Peter Watchorn: Isolde Ahlgrimm, Vienna and the Early Music Revival. Aldershot, UK: Ashgate, 2007; ISBN 978-0-7546-5787-3, Pp. xvi + 248, $99.00.

Have you ever heard of Isolde Ahlgrimm (1914-95)? I certainly had not until this fine book arrived in my mailbox. But, if the book is to be believed, we certainly should have, in view of her importance to the way we today understand “historically informed performance” of music earlier than the mid-19th century. She was playing Mozart in Vienna in 1937 on a fortepiano built by Anton Walter in 1787! No one else did that again for 40, maybe 50 years.

And there is ample reason to believe the book, in spite of the apparent bias inherent in its authorship by one of Ahlgrimm’s students, who deliberately sought her out after reading a review in Gramophone in 1976 of her final recording of music by Bach on a harpsichord, a review whose author had never heard of her either and who wrote as if it were her début disc! Ahlgrimm authorized Watchorn to write the book but insisted that he focus on her work and her historical performance mission rather than on her life. He has done just that, dedicating the work to her as well. It is a perspicacious work of admiration, not the one of blind adulation it could easily have become.

How does such near-total obscurity descend upon someone this visionary, this far ahead of her time? It was a combination of the times in which she lived, a singularly unfortunate marriage, her lack of financial means, and her own unassuming, unaggressive nature that did not permit her to proselytize vociferously, adamantly, and internationally. That she was a mere unimposing five feet tall may not have helped either. Her career was interrupted at its outset by World War II and its consequences to the city where she lived. Think of the composers extinguished in the Holocaust who are similarly unknown to the vast majority of music lovers today.

Ahlgrimm wed in 1936 a wealthy collector of historic instruments, Dr. Erich Fiala, with whom she initially had a satisfying professional relationship. She did not realize — because women were supposed to marry and raise a family, and she wanted to (although she ultimately had no children) — that she would be ill-advised to advance the relationship beyond that business arrangement. He behaved as if he owned her and controlled her career in consequence, subordinating it to his own eccentric behavior and delusionary desires, his total lack of musical training notwithstanding. During the marriage, she performed nearly exclusively in Vienna, and for about half of those 18 years, in private subscription recitals in her home rather than in public concert halls because of her husband’s disputes with their managers. Her 74-concert series, Concerte für Kenner und Liebhaber (Concerts for Connoisseurs and Amateurs), all played from memory, many on period instruments, was always sold out during its 20-year span, each one having to be repeated four or five times when it moved to the residence.

She recorded all of J.S. Bach’s harpsichord music (played from memory) for Philips during the final 6 years of the marriage (1951-56). The recordings were well received in Europe, but few were brought to the USA because of a poor review by an influential writer of the first disc and the lack of contemporary name recognition here. None have been re-issued on CD because of the current star-focused orientation of the classical music recording industry.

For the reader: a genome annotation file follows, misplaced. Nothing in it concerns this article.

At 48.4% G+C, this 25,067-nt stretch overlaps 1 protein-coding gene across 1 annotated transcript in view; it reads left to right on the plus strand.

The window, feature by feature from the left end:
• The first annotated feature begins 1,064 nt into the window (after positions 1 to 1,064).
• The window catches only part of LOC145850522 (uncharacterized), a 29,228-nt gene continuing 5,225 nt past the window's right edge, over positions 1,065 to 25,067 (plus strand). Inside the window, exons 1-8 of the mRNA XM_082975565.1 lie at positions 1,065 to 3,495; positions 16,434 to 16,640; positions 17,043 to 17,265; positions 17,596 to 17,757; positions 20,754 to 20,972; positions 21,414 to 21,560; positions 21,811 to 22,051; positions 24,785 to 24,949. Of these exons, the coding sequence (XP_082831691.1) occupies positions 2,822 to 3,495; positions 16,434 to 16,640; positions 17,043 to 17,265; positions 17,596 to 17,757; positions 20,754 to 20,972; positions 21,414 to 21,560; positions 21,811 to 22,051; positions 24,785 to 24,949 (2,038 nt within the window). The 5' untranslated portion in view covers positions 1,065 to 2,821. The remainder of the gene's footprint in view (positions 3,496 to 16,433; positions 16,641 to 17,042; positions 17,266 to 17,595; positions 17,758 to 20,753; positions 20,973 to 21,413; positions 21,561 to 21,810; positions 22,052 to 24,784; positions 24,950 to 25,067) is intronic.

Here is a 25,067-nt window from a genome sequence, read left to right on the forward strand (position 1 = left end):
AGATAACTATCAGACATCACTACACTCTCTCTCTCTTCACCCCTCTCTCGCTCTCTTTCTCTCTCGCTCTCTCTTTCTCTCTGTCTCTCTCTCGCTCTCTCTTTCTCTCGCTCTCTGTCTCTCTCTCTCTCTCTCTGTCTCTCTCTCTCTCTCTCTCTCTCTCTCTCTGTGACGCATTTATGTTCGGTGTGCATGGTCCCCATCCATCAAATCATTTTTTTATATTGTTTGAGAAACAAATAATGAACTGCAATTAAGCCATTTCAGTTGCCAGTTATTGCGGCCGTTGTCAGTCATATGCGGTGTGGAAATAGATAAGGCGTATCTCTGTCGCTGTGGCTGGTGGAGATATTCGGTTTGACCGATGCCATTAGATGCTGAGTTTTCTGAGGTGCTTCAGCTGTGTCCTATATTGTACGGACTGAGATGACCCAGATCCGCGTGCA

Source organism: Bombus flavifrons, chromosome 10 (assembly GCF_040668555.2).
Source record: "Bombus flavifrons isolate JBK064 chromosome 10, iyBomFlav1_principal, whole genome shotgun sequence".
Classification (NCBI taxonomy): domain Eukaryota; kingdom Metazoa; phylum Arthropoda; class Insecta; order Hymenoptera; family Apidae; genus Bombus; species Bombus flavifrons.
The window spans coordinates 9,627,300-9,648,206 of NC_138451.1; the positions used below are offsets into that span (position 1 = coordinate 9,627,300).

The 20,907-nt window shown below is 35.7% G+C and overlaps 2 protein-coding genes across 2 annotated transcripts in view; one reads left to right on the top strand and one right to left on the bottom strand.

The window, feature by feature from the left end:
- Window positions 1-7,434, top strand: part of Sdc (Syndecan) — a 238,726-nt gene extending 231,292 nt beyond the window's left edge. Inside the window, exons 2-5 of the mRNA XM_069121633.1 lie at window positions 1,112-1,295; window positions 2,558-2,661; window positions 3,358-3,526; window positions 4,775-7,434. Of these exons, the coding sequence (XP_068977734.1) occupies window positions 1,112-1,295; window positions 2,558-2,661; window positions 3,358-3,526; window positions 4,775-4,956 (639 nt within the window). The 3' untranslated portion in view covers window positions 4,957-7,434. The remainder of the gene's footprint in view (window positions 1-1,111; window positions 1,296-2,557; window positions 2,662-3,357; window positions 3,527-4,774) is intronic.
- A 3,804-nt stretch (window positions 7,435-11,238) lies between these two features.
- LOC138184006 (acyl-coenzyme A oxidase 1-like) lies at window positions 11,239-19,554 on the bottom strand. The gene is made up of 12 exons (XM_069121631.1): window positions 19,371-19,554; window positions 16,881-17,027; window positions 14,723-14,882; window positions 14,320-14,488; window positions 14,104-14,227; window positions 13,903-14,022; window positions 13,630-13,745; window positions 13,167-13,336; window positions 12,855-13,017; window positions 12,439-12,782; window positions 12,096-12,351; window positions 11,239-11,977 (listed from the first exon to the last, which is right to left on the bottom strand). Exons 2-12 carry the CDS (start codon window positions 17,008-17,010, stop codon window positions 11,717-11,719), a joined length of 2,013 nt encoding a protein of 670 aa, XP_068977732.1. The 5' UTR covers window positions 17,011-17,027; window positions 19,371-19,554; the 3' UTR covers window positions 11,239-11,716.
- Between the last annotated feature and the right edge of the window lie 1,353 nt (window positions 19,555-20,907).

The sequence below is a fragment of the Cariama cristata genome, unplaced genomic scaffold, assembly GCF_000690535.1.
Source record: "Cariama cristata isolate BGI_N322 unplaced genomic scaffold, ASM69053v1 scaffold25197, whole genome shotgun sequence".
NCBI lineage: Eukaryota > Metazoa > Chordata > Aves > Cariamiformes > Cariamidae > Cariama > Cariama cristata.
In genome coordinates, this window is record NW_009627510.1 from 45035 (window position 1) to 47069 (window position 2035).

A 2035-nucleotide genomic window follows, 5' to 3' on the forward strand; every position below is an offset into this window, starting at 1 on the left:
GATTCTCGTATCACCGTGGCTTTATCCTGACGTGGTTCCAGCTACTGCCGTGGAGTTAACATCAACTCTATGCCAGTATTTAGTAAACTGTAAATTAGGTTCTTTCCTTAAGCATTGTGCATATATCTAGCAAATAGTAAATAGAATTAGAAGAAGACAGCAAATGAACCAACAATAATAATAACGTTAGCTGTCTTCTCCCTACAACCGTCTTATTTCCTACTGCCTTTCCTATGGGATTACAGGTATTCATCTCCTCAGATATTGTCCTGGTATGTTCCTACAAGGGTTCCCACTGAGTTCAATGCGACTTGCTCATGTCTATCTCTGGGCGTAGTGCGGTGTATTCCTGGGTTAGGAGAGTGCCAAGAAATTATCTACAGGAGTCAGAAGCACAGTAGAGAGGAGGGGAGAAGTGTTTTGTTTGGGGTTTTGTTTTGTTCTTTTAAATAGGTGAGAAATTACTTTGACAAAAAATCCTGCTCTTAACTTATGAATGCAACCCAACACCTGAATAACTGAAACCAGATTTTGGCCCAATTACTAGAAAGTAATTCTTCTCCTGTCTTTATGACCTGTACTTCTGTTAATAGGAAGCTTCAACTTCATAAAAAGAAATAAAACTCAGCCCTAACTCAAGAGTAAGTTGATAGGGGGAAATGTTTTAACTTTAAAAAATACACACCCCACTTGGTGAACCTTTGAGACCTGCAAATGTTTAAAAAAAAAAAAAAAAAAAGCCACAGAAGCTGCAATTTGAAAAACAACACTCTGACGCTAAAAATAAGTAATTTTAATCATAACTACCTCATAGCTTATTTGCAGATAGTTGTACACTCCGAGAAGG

After the divorce, Ahlgrimm lived in near poverty and had to re-start her career. Except for a promotional tour in the Netherlands, she did not concertize, but rather focused on teaching, motivated in part by the need for a steady income. Even establishing herself in this role was not easy, however, because of her prolonged absence from this activity forbidden by her husband. Hence, her name-recognition ultimately no longer extended beyond the relatively small circle of her former students.

The book is chock-a-block full of facts about Ahlgrimm’s historical context as well as her life. It is as much the history of the birth and growth into maturity of the early music and historically informed performance movement of the past 70 years as it is of her own 81. Amazingly, where most adherents of this practice are today philosophically is where Ahlgrimm started out, but she had no teacher to show her the way; she had to do the research, reading, and reflection on her own. The book is convincing on this point, using documents and interviews to support the allegation.

This is not her sole accomplishment, however; although she moved rapidly to the fortepiano and then the harpsichord, she began her career as a pianist noted for her performance of the Romantic classics. She also knew Richard Strauss and played the harpsichord on stage in the Vienna première of his opera Capriccio in 1944. He subsequently created the Capriccio Suite for her and gave her exclusive performance rights to it.

The book is profusely illustrated with black and white photographs that Ahlgrimm left to Watchorn. Although the text reads easily, it is a carefully annotated scholarly work rather than a popularizing one. The body text occupies 162 pages; ten Appendices, including a complete discography and a bibliography of Ahlgrimm’s writings, a selection of reviews of her performances, and one complete talk/essay by her, followed by a general bibliography and an index, fill out the volume. There are few errors (only a couple of typos and five instances of repeated, extra, or missing words were found), although unnecessary repetitions of information from one chapter or section to another are occasionally annoying. It is unfortunate that its high price will probably limit purchasers to academic libraries. Readers should borrow it from one of them. It’s simultaneously fascinating and illuminating.

© 2008 Marvin J. Ward